The writer and her parents.
Author
Elena Sheppard
April 11, 2016 11:41 am

When I think back on those nascent days of self-awareness — when grown ups ask you what you want to be when you grow up, and you declare your favorite color at semi regular intervals— I remember understanding that there was something strange about being an only child. It was a fact of life that almost always required explanation, to grown ups and kids alike. Grown ups would ask if I wished for a brother or sister (answer: sometimes), and kids would ask if my parents gave me everything I asked for (answer: definitely not).

In kid pop culture, only children are spoiled silly; think Richie Rich wearing a waistcoast and owning two of everything money can buy, or Eloise rollerskating her way down the hallways of the Plaza Hotel. There is something decadent and sad about the projection of only children — they lack kid-friends and are perpetually lonely, and are surrounded by the very best toys with no rules or parents in sight. A particularly “only-child” scene from Eloise spells it out rather perfectly: “I always say, ‘Hello this is me Eloise and would you kindly send one roast-beef bone, one raisin and seven spoons to the top floor and charge it please, thank you very much.’ Then I hang up and look at the ceiling for a while and think of a way to get a present.”

My only childhood was nothing like that. My parents were both very much around, I had lots of friends, and I hardly ever rollerskated down the hallway. Still, I lived with the shadow of those sad, spoiled fictional faces, their stories clearly popping to people’s minds every time I mentioned mine. Because of that, I started to build a defense into the very introduction of my only child status. “I’m an only child,” I’d say, figuring that they instantly pictured me in a bedroom filled with Beanie Babies, stacking chocolate coins into money piles and ordering takeout while my parents spent the evening at a gala. “Don’t worry,” I’d add. “I’m not what you’re thinking.” I always took it as a compliment when people said they couldn’t tell I was an only child. “You seem so normal for an only child,” they’d say. And I’d beam with pride.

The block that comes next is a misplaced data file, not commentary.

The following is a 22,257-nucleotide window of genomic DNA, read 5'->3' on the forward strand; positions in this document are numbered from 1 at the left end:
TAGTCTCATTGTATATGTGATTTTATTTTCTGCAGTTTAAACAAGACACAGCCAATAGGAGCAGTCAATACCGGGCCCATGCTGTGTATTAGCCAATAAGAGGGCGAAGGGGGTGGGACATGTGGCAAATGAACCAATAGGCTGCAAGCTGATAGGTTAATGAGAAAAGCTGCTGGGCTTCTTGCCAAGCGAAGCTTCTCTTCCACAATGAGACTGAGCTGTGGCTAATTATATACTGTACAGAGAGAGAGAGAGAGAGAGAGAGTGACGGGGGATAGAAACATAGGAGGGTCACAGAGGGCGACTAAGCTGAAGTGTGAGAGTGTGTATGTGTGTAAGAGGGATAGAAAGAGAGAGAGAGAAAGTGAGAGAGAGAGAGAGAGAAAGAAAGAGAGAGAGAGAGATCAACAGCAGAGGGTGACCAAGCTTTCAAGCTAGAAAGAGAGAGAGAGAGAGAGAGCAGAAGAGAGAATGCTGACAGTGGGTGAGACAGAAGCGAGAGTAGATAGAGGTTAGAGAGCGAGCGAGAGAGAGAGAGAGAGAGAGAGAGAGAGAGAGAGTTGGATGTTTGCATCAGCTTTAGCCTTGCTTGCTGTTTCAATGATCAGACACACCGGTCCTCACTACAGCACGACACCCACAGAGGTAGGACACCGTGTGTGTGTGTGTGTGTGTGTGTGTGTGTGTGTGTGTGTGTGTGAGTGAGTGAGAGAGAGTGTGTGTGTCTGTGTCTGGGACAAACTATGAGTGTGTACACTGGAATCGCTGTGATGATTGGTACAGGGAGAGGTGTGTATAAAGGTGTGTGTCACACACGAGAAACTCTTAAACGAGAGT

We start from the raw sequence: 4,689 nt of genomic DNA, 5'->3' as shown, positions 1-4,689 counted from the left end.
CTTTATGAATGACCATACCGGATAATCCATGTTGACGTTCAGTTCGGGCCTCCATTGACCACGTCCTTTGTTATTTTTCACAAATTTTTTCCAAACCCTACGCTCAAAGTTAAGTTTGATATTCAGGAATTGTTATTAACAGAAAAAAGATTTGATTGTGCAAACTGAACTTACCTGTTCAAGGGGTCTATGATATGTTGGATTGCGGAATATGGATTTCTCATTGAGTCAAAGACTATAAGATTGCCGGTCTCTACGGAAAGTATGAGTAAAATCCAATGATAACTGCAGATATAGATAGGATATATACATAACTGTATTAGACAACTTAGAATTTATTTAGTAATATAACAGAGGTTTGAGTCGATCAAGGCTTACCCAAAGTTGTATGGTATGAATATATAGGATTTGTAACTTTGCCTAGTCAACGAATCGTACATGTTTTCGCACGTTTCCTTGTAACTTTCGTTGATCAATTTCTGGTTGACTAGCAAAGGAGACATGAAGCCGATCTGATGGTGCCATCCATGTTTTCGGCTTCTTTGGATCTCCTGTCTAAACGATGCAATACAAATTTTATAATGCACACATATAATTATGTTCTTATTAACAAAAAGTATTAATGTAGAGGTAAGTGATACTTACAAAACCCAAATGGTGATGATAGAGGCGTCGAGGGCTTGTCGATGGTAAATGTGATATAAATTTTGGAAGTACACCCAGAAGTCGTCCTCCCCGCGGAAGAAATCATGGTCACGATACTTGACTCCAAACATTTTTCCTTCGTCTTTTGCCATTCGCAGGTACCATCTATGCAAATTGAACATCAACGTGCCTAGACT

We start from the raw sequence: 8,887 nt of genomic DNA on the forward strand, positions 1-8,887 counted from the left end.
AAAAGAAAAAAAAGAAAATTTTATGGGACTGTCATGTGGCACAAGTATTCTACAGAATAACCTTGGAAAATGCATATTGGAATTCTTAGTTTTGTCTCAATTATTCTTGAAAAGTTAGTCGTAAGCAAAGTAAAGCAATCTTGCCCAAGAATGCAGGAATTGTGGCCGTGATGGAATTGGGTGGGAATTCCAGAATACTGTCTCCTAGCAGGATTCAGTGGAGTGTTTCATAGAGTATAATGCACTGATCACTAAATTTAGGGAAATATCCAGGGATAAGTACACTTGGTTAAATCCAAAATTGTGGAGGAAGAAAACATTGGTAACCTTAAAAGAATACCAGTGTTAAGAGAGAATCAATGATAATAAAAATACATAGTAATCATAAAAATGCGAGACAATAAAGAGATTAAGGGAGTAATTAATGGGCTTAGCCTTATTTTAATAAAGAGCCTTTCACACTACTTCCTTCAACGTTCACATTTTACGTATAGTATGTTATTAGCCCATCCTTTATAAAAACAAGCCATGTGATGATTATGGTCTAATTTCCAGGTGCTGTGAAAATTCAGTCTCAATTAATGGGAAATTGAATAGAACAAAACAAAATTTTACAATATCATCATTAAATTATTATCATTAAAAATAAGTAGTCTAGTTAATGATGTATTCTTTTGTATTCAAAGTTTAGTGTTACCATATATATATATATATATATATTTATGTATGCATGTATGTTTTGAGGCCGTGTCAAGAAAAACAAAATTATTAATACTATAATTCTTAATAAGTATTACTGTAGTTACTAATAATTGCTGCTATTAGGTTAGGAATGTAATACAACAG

At home, all of that defensiveness fell away. I lived with both of my parents and from my earliest memories the three of us always felt like a team. Yes — I was their child and they were my parents but there was, and is, a level of camaraderie and closeness that I do thank my single child status for. Without siblings to play with, my parents were my companions, and because grown ups don’t want to play as much as other kids do, the time at home was a fairly even mixture of playtime, grown up conversation, and hours spent by myself (or with my imaginary siblings). It was happy and imaginative and I never wore a waistcoat.

Of course I do remember occasionally wishing for siblings — particularly when we went on vacation and I’d fall in with other kids and their brothers and sisters, realizing what a close bond they had and what fun it must be at home. I also continue to have a fondness for movies about enormous families, Cheaper By the Dozen style families with kids hanging from ceiling fans and someone always in tears, someone else covered in mud, and family wars and truces forming on the regular. The reality is though, I likely would have enjoyed that kind of childhood less than what I had at home. As a kid I wasn’t lonely, I wasn’t sad, and I appreciated that the house was quiet, and that when I got home at the end of the day I was the only kid there.

As an adult, I sometimes feel that familiar flutter of fear when I first tell someone that I’m an only child. The utterance is still met with a disappointing level of judgment and a flurry of questions: “Are your parents still married?” (Yes.) “Did they want more than one kid?” (No.) “Were you totally spoiled?” (Were you?)

Research has come down in favor of us only children, saying we’re not nearly as spoiled and crazy as everyone seems to think. As studies prove, “only children are, in fact, no more self-involved than anyone else.” The belief that only children are always living amongst riches is also a misconception. Many people opt to only have one child for financial reasons in addition to, or perhaps over, sentimental reasons. People aren’t always having one child to spoil them rotten, sometimes it’s the only way to have children that makes financial sense.

Sure there are symptoms of my only child kidhood that I can tell impact my grown up life — I don’t know how to respond to being teased, I prefer reading to board games, and I get a little weirded out when my belongings are moved. But there are things I am so thankful for too — my parents mostly, for making me a part of the team, and having me sit with the grown ups, and asking my opinion on issues before I was even old enough to know what those issues really meant.

As I’ve gotten older I no longer wish to defend being an only child, I just am one. People still inundate me with questions when they find out, but I no longer feel pride if they say they “couldn’t tell.” Instead I feel a strong defensiveness for all us only children out there. Just because we don’t have siblings does not mean our lives are incomplete.

The only child stigma prevails in pop culture — hey, Chandler is the sole only child on Friends and they make fun of it mercilessly — but the reality is being an only child is really just like being any other child. I’m here to say we only kids aren’t nearly as spoiled or sad as stigma says, and I truly have very little in common with Eloise. Though I do agree with her opinion that, “Kleenex makes a very good hat.”

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